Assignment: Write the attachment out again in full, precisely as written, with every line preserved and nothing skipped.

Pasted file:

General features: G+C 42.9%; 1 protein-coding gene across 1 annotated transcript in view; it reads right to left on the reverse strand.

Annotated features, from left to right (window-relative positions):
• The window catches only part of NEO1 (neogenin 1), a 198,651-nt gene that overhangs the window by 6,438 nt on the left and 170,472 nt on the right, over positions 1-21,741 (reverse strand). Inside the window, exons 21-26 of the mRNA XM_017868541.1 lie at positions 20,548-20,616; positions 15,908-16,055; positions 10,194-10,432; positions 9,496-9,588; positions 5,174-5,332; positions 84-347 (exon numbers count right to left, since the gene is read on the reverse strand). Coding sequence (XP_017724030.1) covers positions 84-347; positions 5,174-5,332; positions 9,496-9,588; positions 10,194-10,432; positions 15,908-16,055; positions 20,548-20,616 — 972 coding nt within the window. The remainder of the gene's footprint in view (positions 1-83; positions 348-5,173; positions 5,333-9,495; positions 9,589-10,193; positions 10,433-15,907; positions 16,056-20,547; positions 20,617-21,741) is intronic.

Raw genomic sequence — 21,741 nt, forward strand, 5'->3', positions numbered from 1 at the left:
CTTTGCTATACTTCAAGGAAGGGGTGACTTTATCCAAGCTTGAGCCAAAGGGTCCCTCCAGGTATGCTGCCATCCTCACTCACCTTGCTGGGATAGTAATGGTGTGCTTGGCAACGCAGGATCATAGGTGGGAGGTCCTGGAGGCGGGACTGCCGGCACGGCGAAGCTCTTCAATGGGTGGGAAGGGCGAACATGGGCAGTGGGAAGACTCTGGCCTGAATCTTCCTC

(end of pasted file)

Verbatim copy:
General features: G+C 42.9%; 1 protein-coding gene across 1 annotated transcript in view; it reads right to left on the reverse strand.

Annotated features, from left to right (window-relative positions):
• The window catches only part of NEO1 (neogenin 1), a 198,651-nt gene that overhangs the window by 6,438 nt on the left and 170,472 nt on the right, over positions 1-21,741 (reverse strand). Inside the window, exons 21-26 of the mRNA XM_017868541.1 lie at positions 20,548-20,616; positions 15,908-16,055; positions 10,194-10,432; positions 9,496-9,588; positions 5,174-5,332; positions 84-347 (exon numbers count right to left, since the gene is read on the reverse strand). Coding sequence (XP_017724030.1) covers positions 84-347; positions 5,174-5,332; positions 9,496-9,588; positions 10,194-10,432; positions 15,908-16,055; positions 20,548-20,616 — 972 coding nt within the window. The remainder of the gene's footprint in view (positions 1-83; positions 348-5,173; positions 5,333-9,495; positions 9,589-10,193; positions 10,433-15,907; positions 16,056-20,547; positions 20,617-21,741) is intronic.

Raw genomic sequence — 21,741 nt, forward strand, 5'->3', positions numbered from 1 at the left:
CTTTGCTATACTTCAAGGAAGGGGTGACTTTATCCAAGCTTGAGCCAAAGGGTCCCTCCAGGTATGCTGCCATCCTCACTCACCTTGCTGGGATAGTAATGGTGTGCTTGGCAACGCAGGATCATAGGTGGGAGGTCCTGGAGGCGGGACTGCCGGCACGGCGAAGCTCTTCAATGGGTGGGAAGGGCGAACATGGGCAGTGGGAAGACTCTGGCCTGAATCTTCCTC